After having been in dark fantasy land for a long while now, recent 5E D&D online playing in Forgotten Realms have made me think about a more traditional high (well, not THAT high) fantasy world to use as a base for adventures.
While there is a bunch of nice worlds to use, they often contain a lot of stuff I think is lame. Also, worlds like Forgotten Realms, Glorantha, Greyhawk and Mystara have existed for so long and have so much official lore written about them that most of the time I just feel dis-empowered and kinda loose interest when I read the books.
My way of handling this is to cannibalize stuff from all over the place and put it into my own loosely defined “Frankenstein world”. I did this with my long standing AD&D game long ago when I mixed up The Known World (predecessor to Mystara), Glorantha, Hârn, Shadow World with my own stuff.
So my next project is a large standard fantasy world to house stuff from all the cool settings out there. The picture is a first sketch of my “Terra Innominata” world with mini-settings from OpenQuest and RuneQuest plopped in. Got the idea for the map outlines this summer when I lay on the beach and some particularly interesting cloud formations came into my view.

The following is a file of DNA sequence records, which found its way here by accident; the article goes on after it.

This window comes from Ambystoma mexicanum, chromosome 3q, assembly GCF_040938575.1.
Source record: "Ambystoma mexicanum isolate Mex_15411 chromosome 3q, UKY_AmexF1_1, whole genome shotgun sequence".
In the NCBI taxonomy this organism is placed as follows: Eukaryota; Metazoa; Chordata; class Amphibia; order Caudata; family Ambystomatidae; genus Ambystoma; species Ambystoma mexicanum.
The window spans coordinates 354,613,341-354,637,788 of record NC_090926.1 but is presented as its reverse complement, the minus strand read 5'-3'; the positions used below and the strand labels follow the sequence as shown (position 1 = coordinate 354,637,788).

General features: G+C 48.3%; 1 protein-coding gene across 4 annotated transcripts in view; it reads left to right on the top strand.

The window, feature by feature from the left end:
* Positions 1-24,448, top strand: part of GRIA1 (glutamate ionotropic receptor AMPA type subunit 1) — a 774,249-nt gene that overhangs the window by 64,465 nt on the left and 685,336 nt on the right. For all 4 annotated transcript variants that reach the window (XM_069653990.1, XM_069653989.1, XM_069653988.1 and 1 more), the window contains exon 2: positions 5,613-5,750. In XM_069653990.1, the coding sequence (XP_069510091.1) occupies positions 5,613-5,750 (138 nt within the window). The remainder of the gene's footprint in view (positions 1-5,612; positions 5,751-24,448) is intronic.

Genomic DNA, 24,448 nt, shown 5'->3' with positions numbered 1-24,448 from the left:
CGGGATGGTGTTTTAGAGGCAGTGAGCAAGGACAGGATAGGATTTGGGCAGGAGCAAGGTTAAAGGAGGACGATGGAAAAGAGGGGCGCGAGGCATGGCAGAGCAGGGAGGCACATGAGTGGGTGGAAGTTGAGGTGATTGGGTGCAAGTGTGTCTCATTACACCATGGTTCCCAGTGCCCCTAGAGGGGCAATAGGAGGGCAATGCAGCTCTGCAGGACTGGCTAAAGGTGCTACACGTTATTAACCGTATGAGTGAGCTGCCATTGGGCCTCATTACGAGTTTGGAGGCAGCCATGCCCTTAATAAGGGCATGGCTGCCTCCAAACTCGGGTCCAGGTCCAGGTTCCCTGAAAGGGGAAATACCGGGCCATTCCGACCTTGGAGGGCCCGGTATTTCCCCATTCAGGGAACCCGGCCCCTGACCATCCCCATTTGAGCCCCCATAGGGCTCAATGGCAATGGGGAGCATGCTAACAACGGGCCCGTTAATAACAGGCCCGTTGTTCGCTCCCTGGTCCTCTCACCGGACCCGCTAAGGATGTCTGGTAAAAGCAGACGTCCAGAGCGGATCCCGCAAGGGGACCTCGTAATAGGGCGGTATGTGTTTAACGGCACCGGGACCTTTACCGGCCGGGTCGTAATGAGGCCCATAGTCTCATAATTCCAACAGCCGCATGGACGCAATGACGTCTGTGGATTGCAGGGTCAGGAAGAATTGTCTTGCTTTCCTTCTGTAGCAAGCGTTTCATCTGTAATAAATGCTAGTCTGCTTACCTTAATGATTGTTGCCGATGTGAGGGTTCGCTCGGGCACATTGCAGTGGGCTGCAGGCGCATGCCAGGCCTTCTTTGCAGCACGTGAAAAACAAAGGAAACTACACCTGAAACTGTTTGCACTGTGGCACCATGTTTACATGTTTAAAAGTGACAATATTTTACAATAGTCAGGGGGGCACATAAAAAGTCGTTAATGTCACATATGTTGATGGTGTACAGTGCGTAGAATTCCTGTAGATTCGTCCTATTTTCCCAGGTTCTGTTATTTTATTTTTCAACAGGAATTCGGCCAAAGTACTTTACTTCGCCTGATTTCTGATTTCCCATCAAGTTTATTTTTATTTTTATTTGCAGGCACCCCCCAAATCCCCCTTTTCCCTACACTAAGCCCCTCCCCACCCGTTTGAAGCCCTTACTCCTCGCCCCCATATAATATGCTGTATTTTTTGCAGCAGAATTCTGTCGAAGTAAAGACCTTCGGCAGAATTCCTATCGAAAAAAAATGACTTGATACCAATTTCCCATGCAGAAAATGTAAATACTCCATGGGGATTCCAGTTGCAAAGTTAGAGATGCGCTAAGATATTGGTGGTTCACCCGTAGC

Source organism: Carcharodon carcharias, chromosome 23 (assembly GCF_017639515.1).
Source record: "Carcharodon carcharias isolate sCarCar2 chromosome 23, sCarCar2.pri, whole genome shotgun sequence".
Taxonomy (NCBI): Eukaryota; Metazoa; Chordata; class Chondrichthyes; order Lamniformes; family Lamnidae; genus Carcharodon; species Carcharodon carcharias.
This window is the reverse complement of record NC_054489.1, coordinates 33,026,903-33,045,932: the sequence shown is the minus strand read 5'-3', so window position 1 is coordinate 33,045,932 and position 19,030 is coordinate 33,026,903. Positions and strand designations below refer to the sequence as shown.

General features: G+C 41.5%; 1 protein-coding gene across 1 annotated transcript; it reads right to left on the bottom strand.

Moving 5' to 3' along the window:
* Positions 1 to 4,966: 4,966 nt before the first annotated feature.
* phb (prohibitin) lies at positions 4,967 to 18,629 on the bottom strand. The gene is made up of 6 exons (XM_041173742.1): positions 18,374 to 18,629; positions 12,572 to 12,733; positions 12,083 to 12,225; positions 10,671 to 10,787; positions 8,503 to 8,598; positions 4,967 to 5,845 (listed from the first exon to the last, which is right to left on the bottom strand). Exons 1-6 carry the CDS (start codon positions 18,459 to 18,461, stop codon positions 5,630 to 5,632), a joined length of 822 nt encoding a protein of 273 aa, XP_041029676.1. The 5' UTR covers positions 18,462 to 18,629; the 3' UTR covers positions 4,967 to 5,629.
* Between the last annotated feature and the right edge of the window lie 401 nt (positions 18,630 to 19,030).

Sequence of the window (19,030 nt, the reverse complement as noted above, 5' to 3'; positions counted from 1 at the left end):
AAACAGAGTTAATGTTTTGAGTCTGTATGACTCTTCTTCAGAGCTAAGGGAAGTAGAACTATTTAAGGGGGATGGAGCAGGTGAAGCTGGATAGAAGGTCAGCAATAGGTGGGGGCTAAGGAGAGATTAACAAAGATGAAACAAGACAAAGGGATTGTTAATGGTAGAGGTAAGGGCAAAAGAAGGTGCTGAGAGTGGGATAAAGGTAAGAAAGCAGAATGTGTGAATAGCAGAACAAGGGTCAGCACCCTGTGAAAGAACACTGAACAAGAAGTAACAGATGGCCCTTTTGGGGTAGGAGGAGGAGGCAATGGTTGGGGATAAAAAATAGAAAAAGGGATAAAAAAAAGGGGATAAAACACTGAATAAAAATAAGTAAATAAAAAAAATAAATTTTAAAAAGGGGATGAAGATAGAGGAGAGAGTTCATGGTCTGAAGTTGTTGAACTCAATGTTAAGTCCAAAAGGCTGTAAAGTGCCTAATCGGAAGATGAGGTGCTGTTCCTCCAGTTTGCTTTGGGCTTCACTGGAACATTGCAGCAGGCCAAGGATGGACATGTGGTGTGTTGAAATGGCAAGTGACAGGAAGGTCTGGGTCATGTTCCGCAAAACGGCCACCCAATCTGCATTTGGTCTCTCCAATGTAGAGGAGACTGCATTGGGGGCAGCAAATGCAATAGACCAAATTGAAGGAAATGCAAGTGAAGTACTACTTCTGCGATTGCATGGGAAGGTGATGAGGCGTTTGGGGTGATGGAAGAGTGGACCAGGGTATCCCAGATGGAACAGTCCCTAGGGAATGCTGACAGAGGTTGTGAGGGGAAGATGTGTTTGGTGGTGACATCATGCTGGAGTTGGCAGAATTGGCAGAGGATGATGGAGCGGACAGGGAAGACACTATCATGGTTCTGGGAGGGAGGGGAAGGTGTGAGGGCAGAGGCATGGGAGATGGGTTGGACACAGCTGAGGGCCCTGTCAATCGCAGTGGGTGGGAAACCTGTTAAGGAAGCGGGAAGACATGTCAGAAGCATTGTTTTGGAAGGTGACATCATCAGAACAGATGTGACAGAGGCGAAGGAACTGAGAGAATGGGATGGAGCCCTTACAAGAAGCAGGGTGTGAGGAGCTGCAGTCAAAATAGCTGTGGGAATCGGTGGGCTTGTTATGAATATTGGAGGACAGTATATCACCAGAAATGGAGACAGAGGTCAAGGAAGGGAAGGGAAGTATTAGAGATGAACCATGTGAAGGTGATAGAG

At this point I have four different fantasy worlds going on:
1. Nexus Mundi (OSR dark fantasy, much inspired by the excellent works Tales of the Grotesque and Dungeonesque)
2. Innominata Maligna (d100 dark fantasy, basically Ravenloft minus the in my book lame things).*
3. Terra Innominata (d100 standard fantasy, collecting a bunch of cool d100 settings into a coherent whole).
4. Mittelwelt [work name] (OSR high fantasy, mixing up the things I like about Forgotten Realms, Greyhawk, Mystara, NOD and others).
I have also been thinking of using the same world for both d20/OSR and d100 gaming. It would certainly make things easier, but also is laden with some problems as some basic assumptions (like how gods and magic works) are quite different.
But building better worlds is fun. Weyland-Yutani was right.
* = apparently I’m not alone in the Ravenloft critique field, as Jack Shear in running a series of interesting blog posts on the issue.